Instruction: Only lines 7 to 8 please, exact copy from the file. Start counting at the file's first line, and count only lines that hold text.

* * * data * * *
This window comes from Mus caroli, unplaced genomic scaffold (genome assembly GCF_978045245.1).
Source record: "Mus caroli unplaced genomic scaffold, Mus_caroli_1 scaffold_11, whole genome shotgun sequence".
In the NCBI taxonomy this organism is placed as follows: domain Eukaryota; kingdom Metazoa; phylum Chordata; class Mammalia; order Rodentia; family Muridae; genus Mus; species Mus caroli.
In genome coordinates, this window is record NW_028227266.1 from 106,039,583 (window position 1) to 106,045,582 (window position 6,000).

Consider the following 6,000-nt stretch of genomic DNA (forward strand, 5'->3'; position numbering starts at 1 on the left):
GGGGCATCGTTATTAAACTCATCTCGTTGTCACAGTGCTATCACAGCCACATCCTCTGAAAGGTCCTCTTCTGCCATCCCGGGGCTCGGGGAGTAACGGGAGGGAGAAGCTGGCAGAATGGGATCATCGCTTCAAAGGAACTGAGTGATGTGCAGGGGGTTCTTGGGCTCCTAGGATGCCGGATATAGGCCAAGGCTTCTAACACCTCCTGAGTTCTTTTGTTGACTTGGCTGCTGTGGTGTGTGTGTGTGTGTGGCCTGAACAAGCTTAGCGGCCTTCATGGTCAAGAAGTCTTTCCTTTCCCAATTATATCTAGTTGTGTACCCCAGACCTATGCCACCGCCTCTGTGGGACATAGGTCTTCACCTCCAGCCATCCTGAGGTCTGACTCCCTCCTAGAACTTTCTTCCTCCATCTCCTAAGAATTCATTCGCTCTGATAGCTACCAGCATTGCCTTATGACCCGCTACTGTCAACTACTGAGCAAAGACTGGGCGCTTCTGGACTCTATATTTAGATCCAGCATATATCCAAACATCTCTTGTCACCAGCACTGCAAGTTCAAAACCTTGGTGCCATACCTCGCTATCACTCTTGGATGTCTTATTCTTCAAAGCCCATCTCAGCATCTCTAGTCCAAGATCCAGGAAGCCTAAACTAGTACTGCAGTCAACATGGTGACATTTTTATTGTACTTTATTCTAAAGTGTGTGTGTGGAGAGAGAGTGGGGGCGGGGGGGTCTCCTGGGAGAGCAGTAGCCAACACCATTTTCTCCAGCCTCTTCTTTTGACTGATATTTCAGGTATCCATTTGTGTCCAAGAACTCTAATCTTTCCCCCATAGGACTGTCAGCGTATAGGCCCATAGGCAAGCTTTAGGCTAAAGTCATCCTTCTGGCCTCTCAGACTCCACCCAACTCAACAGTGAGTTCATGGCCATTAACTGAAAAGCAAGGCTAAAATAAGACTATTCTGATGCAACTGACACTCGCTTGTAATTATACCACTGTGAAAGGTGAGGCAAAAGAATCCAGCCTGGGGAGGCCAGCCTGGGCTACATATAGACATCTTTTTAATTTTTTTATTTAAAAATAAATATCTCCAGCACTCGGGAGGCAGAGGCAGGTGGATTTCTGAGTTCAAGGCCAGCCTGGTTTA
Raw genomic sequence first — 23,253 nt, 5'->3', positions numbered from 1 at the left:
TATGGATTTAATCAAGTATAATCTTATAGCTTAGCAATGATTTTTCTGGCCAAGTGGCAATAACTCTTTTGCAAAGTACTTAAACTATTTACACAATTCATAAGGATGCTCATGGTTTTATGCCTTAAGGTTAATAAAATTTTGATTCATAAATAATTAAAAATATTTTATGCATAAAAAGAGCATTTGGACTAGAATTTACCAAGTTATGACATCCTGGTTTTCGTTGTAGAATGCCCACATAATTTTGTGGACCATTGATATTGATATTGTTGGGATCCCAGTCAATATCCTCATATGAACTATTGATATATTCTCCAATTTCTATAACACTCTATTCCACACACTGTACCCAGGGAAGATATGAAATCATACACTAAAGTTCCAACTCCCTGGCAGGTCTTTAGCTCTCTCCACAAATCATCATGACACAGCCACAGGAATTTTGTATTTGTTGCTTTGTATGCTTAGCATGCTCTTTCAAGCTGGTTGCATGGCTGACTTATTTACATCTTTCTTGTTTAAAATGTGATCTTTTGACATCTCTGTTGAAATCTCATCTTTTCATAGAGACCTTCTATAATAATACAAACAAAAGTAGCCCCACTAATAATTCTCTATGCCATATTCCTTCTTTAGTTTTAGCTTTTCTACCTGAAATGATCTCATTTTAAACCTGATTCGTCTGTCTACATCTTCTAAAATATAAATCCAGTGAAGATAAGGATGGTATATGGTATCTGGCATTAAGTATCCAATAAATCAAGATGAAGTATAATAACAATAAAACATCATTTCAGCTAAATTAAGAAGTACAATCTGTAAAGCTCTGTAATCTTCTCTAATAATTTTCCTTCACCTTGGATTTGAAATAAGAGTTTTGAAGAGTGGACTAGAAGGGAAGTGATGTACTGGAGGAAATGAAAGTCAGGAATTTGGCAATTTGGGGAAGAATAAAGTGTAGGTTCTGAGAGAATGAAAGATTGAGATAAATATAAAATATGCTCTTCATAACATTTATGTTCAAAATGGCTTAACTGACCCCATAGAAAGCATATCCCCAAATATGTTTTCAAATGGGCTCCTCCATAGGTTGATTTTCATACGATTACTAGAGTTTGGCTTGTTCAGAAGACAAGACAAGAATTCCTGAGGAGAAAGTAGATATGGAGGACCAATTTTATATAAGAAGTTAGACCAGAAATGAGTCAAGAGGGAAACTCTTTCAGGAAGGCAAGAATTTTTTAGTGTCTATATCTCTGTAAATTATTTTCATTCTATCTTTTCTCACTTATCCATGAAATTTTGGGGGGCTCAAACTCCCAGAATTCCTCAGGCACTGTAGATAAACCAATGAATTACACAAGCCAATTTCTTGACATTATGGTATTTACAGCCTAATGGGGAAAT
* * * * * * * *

Raw genomic sequence first — 23,253 nt, 5'->3', positions numbered from 1 at the left:
TATGGATTTAATCAAGTATAATCTTATAGCTTAGCAATGATTTTTCTGGCCAAGTGGCAATAACTCTTTTGCAAAGTACTTAAACTATTTACACAATTCATAAGGATGCTCATGGTTTTATGCCTTAAGGTTAATAAAATTTTGATTCATAAATAATTAAAAATATTTTATGCATAAAAAGAGCATTTGGACTAGAATTTACCAAGTTATGACATCCTGGTTTTCGTTGTAGAATGCCCACATAATTTTGTGGACCATTGATATTGATATTGTTGGGATCCCAGTCAATATCCTCATATGAACTATTGATATATTCTCCAATTTCTATAACACTCTATTCCACACACTGTACCCAGGGAAGATATGAAATCATACACTAAAGTTCCAACTCCCTGGCAGGTCTTTAGCTCTCTCCACAAATCATCATGACACAGCCACAGGAATTTTGTATTTGTTGCTTTGTATGCTTAGCATGCTCTTTCAAGCTGGTTGCATGGCTGACTTATTTACATCTTTCTTGTTTAAAATGTGATCTTTTGACATCTCTGTTGAAATCTCATCTTTTCATAGAGACCTTCTATAATAATACAAACAAAAGTAGCCCCACTAATAATTCTCTATGCCATATTCCTTCTTTAGTTTTAGCTTTTCTACCTGAAATGATCTCATTTTAAACCTGATTCGTCTGTCTACATCTTCTAAAATATAAATCCAGTGAAGATAAGGATGGTATATGGTATCTGGCATTAAGTATCCAATAAATCAAGATGAAGTATAATAACAATAAAACATCATTTCAGCTAAATTAAGAAGTACAATCTGTAAAGCTCTGTAATCTTCTCTAATAATTTTCCTTCACCTTGGATTTGAAATAAGAGTTTTGAAGAGTGGACTAGAAGGGAAGTGATGTACTGGAGGAAATGAAAGTCAGGAATTTGGCAATTTGGGGAAGAATAAAGTGTAGGTTCTGAGAGAATGAAAGATTGAGATAAATATAAAATATGCTCTTCATAACATTTATGTTCAAAATGGCTTAACTGACCCCATAGAAAGCATATCCCCAAATATGTTTTCAAATGGGCTCCTCCATAGGTTGATTTTCATACGATTACTAGAGTTTGGCTTGTTCAGAAGACAAGACAAGAATTCCTGAGGAGAAAGTAGATATGGAGGACCAATTTTATATAAGAAGTTAGACCAGAAATGAGTCAAGAGGGAAACTCTTTCAGGAAGGCAAGAATTTTTTAGTGTCTATATCTCTGTAAATTATTTTCATTCTATCTTTTCTCACTTATCCATGAAATTTTGGGGGGCTCAAACTCCCAGAATTCCTCAGGCACTGTAGATAAACCAATGAATTACACAAGCCAATTTCTTGACATTATGGTATTTACAGCCTAATGGGGAAAT